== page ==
A few months ago I purchased the new recording (Bridge 9385) of the first opera by Mohammed Fairouz, “Sumeida’s Song,” and was very impressed by this piece and the wonderful performance. So I was excited to hear that a first staged performance would be given in New York as part of the new Prototype Festival. I went last night to the second performance, at the HERE performance space on 6th Avenue.
I ws a bit let down by this performance. The orchestration, scaled down from the recording for performance in this small space, lacked the color and urgency in the absence of brass. (On the recording the orchestra numbers close to 50, with full brass; last night there were just nine: piano, five strings, flute & bassoon, percussion.) But, more significantly, the performance was slower and less inflected, the singing unremittingly loud and lacking the nuances of the recording.
Perhaps the layout of the performance space was to blame for these problems. It was a wide rectangle, the orchestra to one side, the singers to the other, rather than positioned in front of the orchestra as in the recording. Because of the wide space, the singers were perhaps singing louder than otherwise for their voices to carry to that portion of the audience sitting in front of the orchestra. I was sitting on the side of the singers, and to me they were too loud to the point of oppressiveness at times.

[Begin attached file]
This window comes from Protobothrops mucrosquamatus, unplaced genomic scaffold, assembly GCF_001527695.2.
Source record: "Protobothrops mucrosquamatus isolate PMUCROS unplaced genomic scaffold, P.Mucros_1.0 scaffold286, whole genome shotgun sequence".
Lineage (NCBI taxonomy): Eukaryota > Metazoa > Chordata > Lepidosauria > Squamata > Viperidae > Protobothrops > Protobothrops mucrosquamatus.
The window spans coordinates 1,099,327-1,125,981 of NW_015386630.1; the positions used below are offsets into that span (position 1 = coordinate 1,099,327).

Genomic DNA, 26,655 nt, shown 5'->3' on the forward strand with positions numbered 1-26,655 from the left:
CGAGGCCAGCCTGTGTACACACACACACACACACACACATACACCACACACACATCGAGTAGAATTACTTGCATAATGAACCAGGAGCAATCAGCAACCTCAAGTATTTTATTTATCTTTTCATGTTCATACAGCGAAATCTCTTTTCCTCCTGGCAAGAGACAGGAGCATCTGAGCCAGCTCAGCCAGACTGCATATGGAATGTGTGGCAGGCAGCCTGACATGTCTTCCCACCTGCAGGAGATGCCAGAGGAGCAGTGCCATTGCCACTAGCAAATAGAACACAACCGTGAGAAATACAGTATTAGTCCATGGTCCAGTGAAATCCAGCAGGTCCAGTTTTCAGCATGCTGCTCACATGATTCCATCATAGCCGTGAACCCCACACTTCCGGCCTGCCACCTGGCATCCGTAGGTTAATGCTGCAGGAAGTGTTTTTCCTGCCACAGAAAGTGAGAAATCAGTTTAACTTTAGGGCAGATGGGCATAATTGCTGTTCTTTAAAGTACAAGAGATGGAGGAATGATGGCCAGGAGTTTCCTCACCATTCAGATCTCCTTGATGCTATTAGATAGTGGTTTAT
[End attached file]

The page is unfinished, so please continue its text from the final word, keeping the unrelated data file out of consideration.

But the main difference was really between the rhythmic liveliness and subtlety of the recording, compared to the slower and more straightforward presentation last night. I found the performance much less effective than the recording.
So my judgment of the piece, based on the recorded performance, is that it is a very effective first operatic effort and received a strong recording, but that its first staging was less effective, failing to present the full color of the composer’s orchestration or the subtleties of his musical treatment of a very dramatic text. I hope that any “opera scouts” attending this can see through the problems of the performance, because this work deserves a better mounting, with real sets, a full orchestra, and a cast that has the time and appropriate acoustical setting to do it justice.